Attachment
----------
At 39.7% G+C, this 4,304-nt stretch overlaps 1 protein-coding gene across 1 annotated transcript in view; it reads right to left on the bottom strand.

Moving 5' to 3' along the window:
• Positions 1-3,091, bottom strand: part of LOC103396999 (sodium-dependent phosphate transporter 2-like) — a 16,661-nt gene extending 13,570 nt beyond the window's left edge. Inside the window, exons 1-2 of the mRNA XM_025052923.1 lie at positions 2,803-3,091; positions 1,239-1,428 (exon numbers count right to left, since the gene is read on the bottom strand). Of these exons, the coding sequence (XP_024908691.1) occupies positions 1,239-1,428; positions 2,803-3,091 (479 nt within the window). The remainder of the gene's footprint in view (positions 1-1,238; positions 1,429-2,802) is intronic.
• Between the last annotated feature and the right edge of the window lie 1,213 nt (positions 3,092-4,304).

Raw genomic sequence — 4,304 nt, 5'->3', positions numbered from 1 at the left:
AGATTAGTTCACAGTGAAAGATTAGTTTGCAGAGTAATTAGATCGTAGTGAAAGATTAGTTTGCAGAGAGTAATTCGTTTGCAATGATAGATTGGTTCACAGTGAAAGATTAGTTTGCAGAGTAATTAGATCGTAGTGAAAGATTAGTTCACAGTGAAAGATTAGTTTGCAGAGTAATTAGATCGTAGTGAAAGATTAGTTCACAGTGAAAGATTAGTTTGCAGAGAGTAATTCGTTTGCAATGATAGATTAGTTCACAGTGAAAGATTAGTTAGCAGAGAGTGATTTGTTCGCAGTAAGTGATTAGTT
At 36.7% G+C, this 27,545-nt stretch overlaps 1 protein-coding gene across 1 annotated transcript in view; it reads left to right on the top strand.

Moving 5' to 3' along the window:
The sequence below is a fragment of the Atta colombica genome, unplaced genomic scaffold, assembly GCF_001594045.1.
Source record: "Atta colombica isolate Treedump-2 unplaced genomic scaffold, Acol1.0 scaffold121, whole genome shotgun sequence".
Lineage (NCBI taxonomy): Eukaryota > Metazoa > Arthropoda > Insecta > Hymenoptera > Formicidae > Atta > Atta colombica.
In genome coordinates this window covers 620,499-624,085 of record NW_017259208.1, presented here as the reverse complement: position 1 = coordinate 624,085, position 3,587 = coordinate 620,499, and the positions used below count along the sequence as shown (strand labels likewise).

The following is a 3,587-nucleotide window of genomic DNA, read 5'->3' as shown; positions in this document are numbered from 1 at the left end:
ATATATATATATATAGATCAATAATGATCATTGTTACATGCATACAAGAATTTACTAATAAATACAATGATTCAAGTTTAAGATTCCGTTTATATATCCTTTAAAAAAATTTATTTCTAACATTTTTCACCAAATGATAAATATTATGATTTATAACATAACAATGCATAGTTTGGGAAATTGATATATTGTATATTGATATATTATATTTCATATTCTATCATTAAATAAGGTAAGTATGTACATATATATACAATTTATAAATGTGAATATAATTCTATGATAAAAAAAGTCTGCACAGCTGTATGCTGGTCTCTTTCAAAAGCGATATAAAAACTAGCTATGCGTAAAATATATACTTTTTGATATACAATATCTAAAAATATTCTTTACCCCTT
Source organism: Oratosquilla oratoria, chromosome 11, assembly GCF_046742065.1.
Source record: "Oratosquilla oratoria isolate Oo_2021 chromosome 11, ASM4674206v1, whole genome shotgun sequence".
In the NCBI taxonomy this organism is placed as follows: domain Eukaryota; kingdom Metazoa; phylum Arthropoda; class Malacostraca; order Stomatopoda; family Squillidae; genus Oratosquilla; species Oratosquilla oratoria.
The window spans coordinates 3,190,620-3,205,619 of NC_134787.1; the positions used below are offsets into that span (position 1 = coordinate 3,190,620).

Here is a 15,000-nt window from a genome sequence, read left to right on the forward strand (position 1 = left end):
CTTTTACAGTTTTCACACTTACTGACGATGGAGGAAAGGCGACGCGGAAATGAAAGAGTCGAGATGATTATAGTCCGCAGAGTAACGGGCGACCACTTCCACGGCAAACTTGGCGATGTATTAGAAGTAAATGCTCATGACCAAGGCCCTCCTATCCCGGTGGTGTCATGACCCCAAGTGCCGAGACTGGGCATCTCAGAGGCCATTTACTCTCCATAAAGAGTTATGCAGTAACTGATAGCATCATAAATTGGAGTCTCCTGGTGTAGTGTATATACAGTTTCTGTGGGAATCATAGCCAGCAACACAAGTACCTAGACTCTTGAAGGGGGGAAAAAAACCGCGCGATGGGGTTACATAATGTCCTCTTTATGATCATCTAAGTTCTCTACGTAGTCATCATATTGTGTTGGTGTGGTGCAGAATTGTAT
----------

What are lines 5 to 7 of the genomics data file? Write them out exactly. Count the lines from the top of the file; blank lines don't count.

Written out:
Raw genomic sequence — 4,304 nt, 5'->3', positions numbered from 1 at the left:
AGATTAGTTCACAGTGAAAGATTAGTTTGCAGAGTAATTAGATCGTAGTGAAAGATTAGTTTGCAGAGAGTAATTCGTTTGCAATGATAGATTGGTTCACAGTGAAAGATTAGTTTGCAGAGTAATTAGATCGTAGTGAAAGATTAGTTCACAGTGAAAGATTAGTTTGCAGAGTAATTAGATCGTAGTGAAAGATTAGTTCACAGTGAAAGATTAGTTTGCAGAGAGTAATTCGTTTGCAATGATAGATTAGTTCACAGTGAAAGATTAGTTAGCAGAGAGTGATTTGTTCGCAGTAAGTGATTAGTT
At 36.7% G+C, this 27,545-nt stretch overlaps 1 protein-coding gene across 1 annotated transcript in view; it reads left to right on the top strand.